The Sirota Family and the 20th Century at the Japan Society

Wednesday, November 30th, 2011

I am blessed to live in a tradition filled with many incredible people, but it is rare I actually have the chance to meet a hero.  I give sincere thanks to the Japan Society for honoring a great Jewish woman, Beate Sirota Gordon.  A distinguished lady who wrote the equality clause of the new Japanese constitution, Ms. Gordon is also the scion of an illustrious musical family whose tree is traced in the movie, The Sirota Family and the 20th Century.  As Ms. Gordon herself said, although her father has been a half-century in the grave, the director of the film fell in love with him. While Leo Sirota, her father, could obviously not be interviewed; his music is played throughout, giving him a voice in the film that shows the depths of his passion of music. It is fair to say the audience fell in love with Sirota as well.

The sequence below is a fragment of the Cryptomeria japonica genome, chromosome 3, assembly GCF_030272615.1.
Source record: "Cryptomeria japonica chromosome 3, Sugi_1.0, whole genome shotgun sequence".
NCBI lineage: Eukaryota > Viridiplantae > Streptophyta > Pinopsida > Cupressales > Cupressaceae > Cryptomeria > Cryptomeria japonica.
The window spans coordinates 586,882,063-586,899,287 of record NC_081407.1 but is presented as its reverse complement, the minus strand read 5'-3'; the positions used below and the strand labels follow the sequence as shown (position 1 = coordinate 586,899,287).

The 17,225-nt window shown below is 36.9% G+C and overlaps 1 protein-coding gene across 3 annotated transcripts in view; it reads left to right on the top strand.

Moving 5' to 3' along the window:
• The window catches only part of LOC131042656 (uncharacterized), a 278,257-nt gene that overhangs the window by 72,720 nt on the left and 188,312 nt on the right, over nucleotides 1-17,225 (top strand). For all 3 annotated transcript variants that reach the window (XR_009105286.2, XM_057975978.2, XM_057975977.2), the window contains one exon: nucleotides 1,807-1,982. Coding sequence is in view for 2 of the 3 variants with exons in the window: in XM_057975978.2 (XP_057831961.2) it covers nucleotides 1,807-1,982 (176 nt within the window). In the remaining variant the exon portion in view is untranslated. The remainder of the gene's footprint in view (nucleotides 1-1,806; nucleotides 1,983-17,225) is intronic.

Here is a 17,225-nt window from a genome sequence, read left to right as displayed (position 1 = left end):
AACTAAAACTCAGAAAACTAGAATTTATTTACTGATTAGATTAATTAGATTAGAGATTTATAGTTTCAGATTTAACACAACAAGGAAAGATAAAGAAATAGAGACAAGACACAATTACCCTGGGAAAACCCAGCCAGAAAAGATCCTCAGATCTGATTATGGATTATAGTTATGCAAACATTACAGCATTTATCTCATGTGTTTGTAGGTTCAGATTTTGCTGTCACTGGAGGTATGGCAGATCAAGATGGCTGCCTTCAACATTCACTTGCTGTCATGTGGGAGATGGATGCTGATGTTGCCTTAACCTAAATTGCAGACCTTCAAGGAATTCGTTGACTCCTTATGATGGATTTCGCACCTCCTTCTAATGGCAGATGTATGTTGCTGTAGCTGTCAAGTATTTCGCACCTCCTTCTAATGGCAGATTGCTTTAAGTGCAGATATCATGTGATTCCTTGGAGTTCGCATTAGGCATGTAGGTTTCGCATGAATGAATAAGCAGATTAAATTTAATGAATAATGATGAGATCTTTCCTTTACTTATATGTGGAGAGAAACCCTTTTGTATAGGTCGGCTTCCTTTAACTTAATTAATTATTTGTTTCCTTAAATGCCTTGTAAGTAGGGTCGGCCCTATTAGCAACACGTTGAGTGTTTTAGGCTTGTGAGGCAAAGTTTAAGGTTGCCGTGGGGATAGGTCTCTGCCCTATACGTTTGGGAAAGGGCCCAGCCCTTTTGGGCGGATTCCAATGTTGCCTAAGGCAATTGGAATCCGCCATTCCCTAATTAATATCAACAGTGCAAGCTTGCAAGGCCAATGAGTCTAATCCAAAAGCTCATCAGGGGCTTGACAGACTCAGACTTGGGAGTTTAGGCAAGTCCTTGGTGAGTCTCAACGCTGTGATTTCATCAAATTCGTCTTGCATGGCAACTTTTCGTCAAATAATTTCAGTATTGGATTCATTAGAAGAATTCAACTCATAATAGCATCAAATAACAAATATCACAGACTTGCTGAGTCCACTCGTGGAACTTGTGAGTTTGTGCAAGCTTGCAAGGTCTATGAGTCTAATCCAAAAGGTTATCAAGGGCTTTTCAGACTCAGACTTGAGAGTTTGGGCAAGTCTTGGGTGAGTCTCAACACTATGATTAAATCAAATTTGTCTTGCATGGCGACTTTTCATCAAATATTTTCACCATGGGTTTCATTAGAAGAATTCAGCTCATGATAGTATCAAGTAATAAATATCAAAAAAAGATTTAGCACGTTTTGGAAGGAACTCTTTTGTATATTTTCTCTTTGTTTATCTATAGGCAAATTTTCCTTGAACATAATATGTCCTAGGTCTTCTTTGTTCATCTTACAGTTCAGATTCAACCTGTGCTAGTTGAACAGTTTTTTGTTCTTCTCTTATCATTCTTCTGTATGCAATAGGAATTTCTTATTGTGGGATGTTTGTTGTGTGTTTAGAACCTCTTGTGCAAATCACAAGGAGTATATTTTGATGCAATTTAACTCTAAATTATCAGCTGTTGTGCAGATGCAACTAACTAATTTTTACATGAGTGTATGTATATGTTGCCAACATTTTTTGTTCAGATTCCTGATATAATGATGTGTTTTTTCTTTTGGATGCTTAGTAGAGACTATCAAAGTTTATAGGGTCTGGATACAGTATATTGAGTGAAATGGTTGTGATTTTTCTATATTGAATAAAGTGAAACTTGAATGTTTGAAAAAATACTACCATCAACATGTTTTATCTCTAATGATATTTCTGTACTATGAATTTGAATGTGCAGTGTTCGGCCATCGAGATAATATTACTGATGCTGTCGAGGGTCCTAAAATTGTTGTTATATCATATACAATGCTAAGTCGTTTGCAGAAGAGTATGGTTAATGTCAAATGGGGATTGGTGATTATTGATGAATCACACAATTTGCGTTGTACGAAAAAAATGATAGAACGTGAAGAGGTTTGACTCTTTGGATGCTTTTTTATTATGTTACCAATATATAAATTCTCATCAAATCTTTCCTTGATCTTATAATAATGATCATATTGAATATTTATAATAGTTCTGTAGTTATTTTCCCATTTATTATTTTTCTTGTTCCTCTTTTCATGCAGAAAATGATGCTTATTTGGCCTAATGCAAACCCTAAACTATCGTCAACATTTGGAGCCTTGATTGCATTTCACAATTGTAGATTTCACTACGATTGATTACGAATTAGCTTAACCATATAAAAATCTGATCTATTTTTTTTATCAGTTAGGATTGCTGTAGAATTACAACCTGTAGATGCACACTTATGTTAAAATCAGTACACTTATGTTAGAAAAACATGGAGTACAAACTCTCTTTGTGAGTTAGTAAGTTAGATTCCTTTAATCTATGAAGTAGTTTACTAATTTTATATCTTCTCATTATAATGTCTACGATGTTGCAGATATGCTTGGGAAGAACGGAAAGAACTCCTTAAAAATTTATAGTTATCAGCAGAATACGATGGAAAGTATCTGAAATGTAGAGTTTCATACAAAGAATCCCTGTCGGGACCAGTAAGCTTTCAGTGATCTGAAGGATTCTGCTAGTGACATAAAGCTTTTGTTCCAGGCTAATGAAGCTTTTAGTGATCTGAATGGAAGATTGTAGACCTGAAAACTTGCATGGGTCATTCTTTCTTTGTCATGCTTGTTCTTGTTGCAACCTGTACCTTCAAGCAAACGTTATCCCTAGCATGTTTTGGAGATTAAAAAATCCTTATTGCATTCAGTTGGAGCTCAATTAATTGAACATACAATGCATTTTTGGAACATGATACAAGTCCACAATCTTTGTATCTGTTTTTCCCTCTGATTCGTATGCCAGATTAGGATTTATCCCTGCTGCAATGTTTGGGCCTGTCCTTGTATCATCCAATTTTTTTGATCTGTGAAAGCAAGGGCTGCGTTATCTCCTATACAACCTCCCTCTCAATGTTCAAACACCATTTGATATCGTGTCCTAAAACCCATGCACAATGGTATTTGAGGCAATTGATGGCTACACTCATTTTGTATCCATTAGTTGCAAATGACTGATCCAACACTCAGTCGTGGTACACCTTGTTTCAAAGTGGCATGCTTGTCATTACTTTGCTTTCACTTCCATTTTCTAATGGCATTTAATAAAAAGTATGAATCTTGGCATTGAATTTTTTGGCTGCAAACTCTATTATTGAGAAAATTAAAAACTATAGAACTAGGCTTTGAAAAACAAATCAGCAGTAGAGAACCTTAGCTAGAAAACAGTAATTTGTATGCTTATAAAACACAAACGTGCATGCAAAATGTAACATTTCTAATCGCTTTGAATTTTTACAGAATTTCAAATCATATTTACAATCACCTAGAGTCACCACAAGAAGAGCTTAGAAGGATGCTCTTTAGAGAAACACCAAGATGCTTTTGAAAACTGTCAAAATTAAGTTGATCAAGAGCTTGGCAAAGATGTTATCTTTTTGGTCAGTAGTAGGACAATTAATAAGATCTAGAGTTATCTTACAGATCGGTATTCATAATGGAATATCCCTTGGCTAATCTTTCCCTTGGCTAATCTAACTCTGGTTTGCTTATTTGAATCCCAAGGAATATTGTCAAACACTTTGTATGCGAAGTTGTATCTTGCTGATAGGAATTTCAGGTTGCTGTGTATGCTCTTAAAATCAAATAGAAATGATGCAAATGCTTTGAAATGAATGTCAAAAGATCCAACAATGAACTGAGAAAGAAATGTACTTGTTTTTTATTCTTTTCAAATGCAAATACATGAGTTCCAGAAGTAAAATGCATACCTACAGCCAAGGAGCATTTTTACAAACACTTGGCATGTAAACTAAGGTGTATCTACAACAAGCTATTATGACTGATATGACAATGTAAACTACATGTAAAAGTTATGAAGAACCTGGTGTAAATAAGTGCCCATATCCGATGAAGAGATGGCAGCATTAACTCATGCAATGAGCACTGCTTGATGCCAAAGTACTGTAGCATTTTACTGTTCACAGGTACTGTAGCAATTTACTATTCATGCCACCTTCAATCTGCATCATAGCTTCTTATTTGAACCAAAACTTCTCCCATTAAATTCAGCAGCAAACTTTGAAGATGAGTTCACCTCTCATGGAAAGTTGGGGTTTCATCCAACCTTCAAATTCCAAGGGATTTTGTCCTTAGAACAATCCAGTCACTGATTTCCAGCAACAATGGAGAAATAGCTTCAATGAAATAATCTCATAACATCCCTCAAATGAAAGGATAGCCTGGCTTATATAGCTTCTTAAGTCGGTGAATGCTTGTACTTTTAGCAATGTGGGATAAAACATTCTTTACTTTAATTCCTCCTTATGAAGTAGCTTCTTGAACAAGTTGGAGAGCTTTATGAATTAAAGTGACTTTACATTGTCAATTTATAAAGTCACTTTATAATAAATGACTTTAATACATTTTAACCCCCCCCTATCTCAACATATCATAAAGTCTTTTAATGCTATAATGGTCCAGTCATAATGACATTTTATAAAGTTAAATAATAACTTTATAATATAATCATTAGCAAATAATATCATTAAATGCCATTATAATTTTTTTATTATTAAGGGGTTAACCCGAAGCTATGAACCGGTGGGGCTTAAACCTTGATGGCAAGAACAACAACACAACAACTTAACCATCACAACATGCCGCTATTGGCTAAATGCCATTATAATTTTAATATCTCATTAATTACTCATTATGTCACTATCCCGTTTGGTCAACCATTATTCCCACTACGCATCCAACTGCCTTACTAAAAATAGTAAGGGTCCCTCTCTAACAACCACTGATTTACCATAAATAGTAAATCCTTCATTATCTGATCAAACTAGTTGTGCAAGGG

Having a distinct love for the Japanese culture, due to their excellent literature, and being fiercely proud of my Judaism, I could not imagine a more perfect evening.  The Japan Society is a beautiful building, tucked away by Dag Hammarskjold Square, a place I had visited so many times to protest the UN.  I was very pleased to be there for a less stressful reason. From the indoor water garden to the elegant pictures on the wall, the place seems to be a quiet oasis in a very busy city. Given the emotions I knew I would feel watching a Holocaust film, I found myself feeling strangely at peace and calm. It was a perfect place to watch the movie and I hope there will be more joint Jewish-Japanese events in the future.